Lalas and Lambdas
In China the pressure to conform in issues of sexuality and the production of a hetero-normative family remain strong, though homosexuality has not been classified as a mental illness or crime since the 1990s. Lucetta Kam Yip-lo has interviewed and written around 25 interviews with ‘lalas’ – members of the Chinese lesbian, female bisexual and transgender communities – and their experiences of ‘lala bars’, marrying gay men and living covertly. Lucetta is interviewed by Bent Street publisher Gordon Thompson about Shanghai Lalas: Female Tongzhi Communities and Politics in Urban China and her current projects.
GT: Lucetta, your book Shanghai Lalas looks at the lala (lesbian, female bisexual and transgender) communities – can you briefly describe the world you explore?
LK: The book is about the lala community in Shanghai, China during 2005-2011. It was the formative period of grassroots LGB groups in Shanghai (transgender and queer politics were emerged later), one of China’s most culturally and commercially vibrant metropolitan cities. Lala women started to organise themselves. Community events such as social gatherings, topical seminars and commercial spaces such as lesbian parties and bars began to appear in Shanghai. It was also a time of rapid development of LGB communities in major cities in China such as Beijing and Guangzhou.
The popularity of mobile communications technologies such as pagers and later mobile phones, and the introduction of the Internet for popular use since late 1990s have played a significant role in the fast development of LGB communities and grassroots activism in China.
The book documented the development of this fast growing period of China’s LGB communities and the lives and struggles of the first generation self-identified lala women in Shanghai who were active in the newly emerged community spaces. It is an ethnographic research that includes in-depth interviews and long-term field observation. The major challenges of that generation of lala women included family pressure, marriage pressure and the culture of homophobia prevailing in society, public discussions, laws and policies.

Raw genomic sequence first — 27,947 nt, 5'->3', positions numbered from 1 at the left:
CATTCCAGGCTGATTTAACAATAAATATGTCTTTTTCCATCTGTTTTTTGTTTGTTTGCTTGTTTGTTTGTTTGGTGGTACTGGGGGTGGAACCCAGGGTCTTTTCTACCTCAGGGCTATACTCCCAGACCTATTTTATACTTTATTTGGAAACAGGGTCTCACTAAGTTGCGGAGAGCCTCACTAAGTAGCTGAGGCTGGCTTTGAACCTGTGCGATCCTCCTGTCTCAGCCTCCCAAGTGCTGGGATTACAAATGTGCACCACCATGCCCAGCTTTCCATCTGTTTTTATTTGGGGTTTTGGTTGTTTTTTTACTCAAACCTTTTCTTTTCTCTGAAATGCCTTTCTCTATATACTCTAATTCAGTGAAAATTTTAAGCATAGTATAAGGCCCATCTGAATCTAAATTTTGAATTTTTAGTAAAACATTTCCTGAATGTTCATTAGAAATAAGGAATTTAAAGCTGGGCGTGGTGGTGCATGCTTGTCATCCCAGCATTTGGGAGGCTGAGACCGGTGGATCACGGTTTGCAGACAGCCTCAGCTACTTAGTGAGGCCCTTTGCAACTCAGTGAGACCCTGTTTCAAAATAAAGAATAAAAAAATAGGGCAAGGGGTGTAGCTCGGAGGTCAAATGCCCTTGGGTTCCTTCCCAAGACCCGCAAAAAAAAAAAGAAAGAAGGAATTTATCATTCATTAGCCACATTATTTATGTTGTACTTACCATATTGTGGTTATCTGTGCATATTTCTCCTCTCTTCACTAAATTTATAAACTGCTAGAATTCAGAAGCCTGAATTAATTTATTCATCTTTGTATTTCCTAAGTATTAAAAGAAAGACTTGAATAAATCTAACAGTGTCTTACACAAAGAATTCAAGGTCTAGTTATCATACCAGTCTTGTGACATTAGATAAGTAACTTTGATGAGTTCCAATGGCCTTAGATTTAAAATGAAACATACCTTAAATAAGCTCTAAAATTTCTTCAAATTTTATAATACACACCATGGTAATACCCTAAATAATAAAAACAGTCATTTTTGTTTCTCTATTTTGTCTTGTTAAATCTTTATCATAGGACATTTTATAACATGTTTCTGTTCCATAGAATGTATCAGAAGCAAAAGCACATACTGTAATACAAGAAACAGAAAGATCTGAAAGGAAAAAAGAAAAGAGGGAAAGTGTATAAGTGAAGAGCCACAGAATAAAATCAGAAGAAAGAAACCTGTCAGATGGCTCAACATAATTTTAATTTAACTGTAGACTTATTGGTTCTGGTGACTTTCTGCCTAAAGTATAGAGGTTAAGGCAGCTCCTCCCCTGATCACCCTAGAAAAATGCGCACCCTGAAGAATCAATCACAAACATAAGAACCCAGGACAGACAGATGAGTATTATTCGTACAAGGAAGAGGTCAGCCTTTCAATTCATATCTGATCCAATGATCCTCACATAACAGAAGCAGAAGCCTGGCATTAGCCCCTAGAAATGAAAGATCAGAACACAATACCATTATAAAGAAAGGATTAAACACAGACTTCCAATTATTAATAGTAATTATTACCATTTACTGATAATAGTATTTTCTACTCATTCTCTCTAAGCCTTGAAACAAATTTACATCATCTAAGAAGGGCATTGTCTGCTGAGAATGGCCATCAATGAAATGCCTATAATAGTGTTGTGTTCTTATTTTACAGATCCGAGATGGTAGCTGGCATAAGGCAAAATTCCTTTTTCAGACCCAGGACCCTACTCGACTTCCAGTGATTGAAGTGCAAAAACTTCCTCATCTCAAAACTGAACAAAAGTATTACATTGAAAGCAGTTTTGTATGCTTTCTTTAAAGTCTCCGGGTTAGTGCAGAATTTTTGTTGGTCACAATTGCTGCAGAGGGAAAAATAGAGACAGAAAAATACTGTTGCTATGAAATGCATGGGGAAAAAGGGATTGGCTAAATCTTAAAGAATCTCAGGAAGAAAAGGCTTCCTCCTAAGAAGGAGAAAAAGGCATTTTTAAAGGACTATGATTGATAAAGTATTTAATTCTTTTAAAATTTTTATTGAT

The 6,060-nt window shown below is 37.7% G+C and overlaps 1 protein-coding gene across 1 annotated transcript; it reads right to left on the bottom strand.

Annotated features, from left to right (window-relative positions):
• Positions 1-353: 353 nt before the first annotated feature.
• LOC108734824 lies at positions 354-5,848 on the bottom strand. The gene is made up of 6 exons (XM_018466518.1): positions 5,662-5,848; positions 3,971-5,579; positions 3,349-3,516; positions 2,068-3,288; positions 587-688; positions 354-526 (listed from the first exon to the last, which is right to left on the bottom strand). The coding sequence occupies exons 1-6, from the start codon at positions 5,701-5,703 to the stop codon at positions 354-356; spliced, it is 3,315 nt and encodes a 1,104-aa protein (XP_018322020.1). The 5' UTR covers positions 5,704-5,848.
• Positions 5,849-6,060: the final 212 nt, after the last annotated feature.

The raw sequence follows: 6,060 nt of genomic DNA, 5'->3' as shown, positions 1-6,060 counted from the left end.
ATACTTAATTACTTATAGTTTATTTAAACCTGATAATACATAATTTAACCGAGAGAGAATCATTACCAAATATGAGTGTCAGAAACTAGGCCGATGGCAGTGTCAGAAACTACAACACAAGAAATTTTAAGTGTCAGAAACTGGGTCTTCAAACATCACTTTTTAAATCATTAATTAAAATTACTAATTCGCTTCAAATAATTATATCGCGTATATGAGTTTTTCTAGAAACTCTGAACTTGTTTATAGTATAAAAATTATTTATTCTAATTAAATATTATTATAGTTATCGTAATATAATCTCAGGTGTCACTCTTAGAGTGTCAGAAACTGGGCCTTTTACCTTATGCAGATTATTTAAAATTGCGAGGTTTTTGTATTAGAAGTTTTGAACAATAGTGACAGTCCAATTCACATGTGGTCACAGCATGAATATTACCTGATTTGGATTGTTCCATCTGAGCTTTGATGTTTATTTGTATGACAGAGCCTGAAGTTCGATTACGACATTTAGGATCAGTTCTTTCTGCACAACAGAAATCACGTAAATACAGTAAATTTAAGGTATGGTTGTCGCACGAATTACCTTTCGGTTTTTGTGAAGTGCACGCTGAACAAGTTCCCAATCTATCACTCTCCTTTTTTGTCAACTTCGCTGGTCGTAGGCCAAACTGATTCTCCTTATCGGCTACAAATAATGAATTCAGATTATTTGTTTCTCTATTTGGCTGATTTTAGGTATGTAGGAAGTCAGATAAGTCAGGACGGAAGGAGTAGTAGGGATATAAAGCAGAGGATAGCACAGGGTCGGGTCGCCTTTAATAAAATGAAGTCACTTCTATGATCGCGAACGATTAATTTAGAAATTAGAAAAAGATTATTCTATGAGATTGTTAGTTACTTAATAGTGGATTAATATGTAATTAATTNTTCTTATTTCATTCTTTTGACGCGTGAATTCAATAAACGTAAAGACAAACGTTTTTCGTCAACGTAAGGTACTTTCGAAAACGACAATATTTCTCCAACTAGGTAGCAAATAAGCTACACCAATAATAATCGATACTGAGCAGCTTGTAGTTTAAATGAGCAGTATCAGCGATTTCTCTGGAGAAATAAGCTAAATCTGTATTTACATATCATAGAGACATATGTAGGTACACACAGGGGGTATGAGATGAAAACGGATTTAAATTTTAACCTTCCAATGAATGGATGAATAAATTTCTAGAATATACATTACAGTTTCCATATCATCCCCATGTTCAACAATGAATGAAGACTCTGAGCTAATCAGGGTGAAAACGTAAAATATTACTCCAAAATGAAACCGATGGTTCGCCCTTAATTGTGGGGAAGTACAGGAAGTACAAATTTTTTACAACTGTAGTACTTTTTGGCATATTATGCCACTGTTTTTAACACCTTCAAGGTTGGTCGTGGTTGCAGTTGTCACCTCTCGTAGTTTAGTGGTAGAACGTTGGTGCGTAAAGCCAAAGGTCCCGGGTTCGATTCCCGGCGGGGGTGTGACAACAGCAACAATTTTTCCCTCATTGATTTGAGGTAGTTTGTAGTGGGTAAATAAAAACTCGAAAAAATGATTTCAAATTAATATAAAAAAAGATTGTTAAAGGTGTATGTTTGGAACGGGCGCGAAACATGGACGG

GT: What has been some of the feedback you’ve received since publication of this book?
LK: The book is well-received by the academic community as well as the LGBTQ community in China. The Chinese edition of the book was published in 2015 by Hong Kong University Press. The Chinese edition helps the book to reach the wider Chinese language readers. Since it is one of the first monographs and ethnographic study of queer women in contemporary China, it has enhanced people’s understanding of sexual and gender minority women and the newly emergent LGBTQ culture and community in China. The English edition has been nominated as the finalist (LGBT studies) of the prestigious Lambda Literary Awards 2014.
GT: Shanghai Lalas as published in 2013 – what are your latest research interests?
LK: I have continued to be a close observant and researcher of LGBTQ community and activism in China after the publication of this book. One of my on-going research projects is actually developed from this earlier project. It is the research of queer mobility of women from China in Australia. I trace the mobility experience of queer women from China to Australia in the context of increasing outward mobility of Chinese people to other countries. This research focuses on the intersection of sexuality, gender, ethnicity and one’s transnational mobility.
GT: You’re coming to the 2018 AGMC National Conference ‘Living, Loving, Inspire’ in Melbourne in September (September 21-23) – what ideas do you hope to bring?
LK: I will present about the emerging groups of mobile queer women from China in Australia. I will offer a sketch of this emerging group of queer participants. In particular, on how sexuality and gender non-conformity have affected their decision of leaving China and later structure their life in Australia, and how the intersection of sexuality, gender, ethnicity and class works to define queer Chinese women’s mobility and immobility.
Hopefully this presentation can enhance local activists’ understanding of this emerging queer women group in Australia, about their concerns, needs and lived experiences.
GT: Lucetta – thanks for dropping by the Bent Street Cafe.
Lucetta Kam Yip-lo was born in Shanghai. She grew up in Hong Kong, where she was a long-time member of the tongzhi (‘comrade’) activist community. Kam Yip-lo now researching Chinese female tongzhi, exploring their treatment as both tolerated citizens and sexual non-subjects, and the trivialization of their relationships. She is employed as an assistant professor at Hong Kong Baptist University in the Department of Humanities and Creative Writing.
Find Shanghai Lalas at https://www.hkupress.hku.hk/pro/58.php